Note: The opinions expressed in this column are those of the author alone and do not reflect the views of PitchBook or the editorial staff. For the other side of this debate, click here for Kyle Stanford's column: "Why drones are so much more than video cameras."
Apologies in advance for the ramblings of a non-tech-savvy, near-middle-aged man, but I already hate drones.
I'm talking consumer-focused drones, not the ones with commercial applications ... and certainly not going anywhere near those used by the military.
Keep in mind, I have only the "can't live sensibly without these" apps on my old, glitchy iPhone—a device that's used to play the "Frozen" soundtrack for my 1-year-old daughter more than anything. I've never even seen a drone outside of a tiny one buzzing around the office (which, I will admit, was the clear standout in our 2014 white elephant gift exchange).
Needless to say, tech is not my thing.
On top of that, I don't fully understand all the legal implications surrounding what drones will or won't be allowed to do—if a standard framework even exists.
Now I get why the funding of drone developers is blowing up. Unmanned aerial vehicles are on the cutting edge of innovation, with potential for major advancements in security, logistics, entertainment and so much more. Can I envision the fun you could have with drones and VR integration? Ooooh boy, 100%. You're going to guarantee me pizza delivery in 20 minutes? Well, I wouldn't be too upset about that.
But as technology pervades more and more of our lives, let's not forget about the potentially dangerous consequences, and let's make sure they're addressed sooner rather than later.
I'm fairly trusting, you see, but I don't fully trust everyone on my street. I don't want neighbors knowing the daily cadence of my young daughter's backyard play time. I certainly don't want something hovering over the skylight in our bathroom. Minor issues on the grand scale, perhaps (and a bit cliché), but those are real, honest fears.
Who exactly gets to decide what's right and wrong here? Who gets to decide when enough is enough, or too much, or whether someone gets to look directly into my bathroom? And even if certain laws were in place to ensure core elements of privacy, they would be extremely challenging to enforce, no?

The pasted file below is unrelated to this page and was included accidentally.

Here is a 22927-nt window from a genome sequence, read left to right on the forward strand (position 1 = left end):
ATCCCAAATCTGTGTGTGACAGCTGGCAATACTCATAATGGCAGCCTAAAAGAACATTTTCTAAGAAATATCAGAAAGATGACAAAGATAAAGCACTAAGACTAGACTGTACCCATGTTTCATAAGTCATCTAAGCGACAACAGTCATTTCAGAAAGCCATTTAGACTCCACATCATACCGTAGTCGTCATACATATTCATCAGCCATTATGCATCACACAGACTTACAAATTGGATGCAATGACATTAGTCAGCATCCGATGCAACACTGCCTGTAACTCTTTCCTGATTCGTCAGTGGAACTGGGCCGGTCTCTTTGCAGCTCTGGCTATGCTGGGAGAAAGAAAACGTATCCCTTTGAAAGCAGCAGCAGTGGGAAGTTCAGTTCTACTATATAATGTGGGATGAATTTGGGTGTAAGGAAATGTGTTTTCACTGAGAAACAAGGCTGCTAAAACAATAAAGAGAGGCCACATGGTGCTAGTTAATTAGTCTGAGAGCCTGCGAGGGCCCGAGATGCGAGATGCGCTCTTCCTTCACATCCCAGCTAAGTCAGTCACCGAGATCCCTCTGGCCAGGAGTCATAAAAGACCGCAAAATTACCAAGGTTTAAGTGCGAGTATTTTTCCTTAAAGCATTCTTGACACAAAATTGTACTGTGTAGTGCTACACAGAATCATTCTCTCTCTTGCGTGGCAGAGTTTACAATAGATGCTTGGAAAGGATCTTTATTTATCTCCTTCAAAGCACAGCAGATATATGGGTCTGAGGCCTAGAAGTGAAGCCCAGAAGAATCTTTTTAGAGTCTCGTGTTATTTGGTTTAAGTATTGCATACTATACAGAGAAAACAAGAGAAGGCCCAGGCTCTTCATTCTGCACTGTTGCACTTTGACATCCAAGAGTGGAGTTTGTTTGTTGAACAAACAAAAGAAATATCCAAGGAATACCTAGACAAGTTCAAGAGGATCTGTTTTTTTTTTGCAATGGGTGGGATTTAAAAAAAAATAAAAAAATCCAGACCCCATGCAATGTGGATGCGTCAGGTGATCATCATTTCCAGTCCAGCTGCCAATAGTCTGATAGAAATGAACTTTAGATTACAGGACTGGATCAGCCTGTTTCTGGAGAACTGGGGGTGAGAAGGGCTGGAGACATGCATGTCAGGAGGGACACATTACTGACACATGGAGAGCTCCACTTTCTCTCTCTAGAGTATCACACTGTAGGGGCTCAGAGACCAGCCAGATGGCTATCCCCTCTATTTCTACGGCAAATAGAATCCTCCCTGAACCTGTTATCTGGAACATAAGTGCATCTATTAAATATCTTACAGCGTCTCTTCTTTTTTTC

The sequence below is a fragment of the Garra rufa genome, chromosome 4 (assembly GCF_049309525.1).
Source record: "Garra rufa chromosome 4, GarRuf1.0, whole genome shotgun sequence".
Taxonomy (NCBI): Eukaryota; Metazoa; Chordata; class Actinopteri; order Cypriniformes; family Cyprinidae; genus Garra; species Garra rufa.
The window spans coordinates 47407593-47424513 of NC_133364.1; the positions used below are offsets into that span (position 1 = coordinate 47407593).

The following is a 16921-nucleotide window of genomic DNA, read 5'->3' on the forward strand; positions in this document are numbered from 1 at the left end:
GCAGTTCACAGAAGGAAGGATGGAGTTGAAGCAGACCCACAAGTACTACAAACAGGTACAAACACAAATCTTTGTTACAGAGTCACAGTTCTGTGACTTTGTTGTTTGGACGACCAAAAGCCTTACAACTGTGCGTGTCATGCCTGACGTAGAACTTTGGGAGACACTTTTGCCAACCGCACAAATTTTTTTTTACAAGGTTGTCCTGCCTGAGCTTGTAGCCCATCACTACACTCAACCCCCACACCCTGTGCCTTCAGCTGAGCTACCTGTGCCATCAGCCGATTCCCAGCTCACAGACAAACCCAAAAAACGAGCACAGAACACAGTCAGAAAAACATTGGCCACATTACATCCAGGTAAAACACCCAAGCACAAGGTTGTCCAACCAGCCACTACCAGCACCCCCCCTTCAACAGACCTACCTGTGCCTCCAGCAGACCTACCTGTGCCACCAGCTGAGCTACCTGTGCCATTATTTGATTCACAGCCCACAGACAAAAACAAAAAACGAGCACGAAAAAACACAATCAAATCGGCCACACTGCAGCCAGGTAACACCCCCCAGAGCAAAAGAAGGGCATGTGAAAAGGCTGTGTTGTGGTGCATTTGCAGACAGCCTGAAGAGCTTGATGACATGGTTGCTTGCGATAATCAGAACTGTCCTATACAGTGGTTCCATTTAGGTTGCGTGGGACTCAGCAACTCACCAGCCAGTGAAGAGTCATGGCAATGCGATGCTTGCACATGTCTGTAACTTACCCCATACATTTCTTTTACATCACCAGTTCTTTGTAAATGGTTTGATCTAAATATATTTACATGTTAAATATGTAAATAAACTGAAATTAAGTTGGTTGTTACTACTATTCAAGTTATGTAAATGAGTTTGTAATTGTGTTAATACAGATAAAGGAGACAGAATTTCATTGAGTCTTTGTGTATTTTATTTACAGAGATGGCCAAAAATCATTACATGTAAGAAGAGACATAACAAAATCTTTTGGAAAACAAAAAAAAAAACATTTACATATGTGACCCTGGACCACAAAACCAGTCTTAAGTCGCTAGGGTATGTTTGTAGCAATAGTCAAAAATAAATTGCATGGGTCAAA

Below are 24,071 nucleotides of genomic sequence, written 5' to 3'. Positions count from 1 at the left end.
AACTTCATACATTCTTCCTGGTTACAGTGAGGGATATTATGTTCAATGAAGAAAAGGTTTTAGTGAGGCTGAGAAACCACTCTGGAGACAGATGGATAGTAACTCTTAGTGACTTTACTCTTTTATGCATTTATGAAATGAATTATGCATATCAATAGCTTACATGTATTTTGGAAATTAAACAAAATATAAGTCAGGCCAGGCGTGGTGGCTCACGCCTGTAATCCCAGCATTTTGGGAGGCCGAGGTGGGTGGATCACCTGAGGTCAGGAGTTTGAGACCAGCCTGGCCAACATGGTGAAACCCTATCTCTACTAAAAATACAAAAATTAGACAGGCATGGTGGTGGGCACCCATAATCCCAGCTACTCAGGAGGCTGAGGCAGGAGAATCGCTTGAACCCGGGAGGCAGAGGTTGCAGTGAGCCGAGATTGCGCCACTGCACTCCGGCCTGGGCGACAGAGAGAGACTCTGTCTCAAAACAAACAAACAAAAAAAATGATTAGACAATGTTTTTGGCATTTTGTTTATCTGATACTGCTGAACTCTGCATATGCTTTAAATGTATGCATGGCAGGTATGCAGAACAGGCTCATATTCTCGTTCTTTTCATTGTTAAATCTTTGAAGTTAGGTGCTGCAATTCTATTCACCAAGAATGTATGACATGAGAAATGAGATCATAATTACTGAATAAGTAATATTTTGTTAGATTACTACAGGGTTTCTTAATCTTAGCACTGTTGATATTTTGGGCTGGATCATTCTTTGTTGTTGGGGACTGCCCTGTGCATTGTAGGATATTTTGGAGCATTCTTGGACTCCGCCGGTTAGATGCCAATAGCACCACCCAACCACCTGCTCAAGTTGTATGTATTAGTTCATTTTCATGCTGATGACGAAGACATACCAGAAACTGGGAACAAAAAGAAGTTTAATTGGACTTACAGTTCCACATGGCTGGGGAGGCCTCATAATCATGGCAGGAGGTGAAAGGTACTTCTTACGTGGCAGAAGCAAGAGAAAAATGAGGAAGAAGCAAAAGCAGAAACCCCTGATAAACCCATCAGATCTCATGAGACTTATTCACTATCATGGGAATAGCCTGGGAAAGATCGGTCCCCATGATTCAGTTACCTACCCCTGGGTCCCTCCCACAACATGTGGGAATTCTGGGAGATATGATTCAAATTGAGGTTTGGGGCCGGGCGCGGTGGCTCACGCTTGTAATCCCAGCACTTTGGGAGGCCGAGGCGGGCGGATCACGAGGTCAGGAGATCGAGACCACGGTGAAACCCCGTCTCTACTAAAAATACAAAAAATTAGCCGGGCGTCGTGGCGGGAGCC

It's already well past the time for answers, and we don't have nearly enough.
I hate drones, sure, but I hate far more this feeling of unknowing amid the prospect of a drone-littered sky. I'd like to be assured that some meaningful action is going into regulation. I would love to see more public discussion for how this will actually look, especially as a powerful pool of stakeholders invested in the drone boom grows by the week.
Does all this mean I'm going to bunker in and take a shotgun to any unwanted device creeping overhead? Well, no. I'm obviously saving that response for when artificial intelligence gets involved.
Do these fears warrant a halt of consumer-focused drone development and funding? Certainly not, and I don't think that'd be right. I'm not looking to the entrepreneurs or investors for the answers, and I clearly don't have any myself.
All I know is I've rambled on too long, and in this context—writing for a company and readership involved in VC/tech news, trends and valuations—I'm almost certainly in the minority. But paranoid and all, I have a suspicion I might reflect more of the populace than one might think.
Now you'll have to excuse me, I need to call Dominos. I've been waiting for this damn pizza for over an hour.
Read the counterpoint to this piece: "Why drones are so much more than video cameras"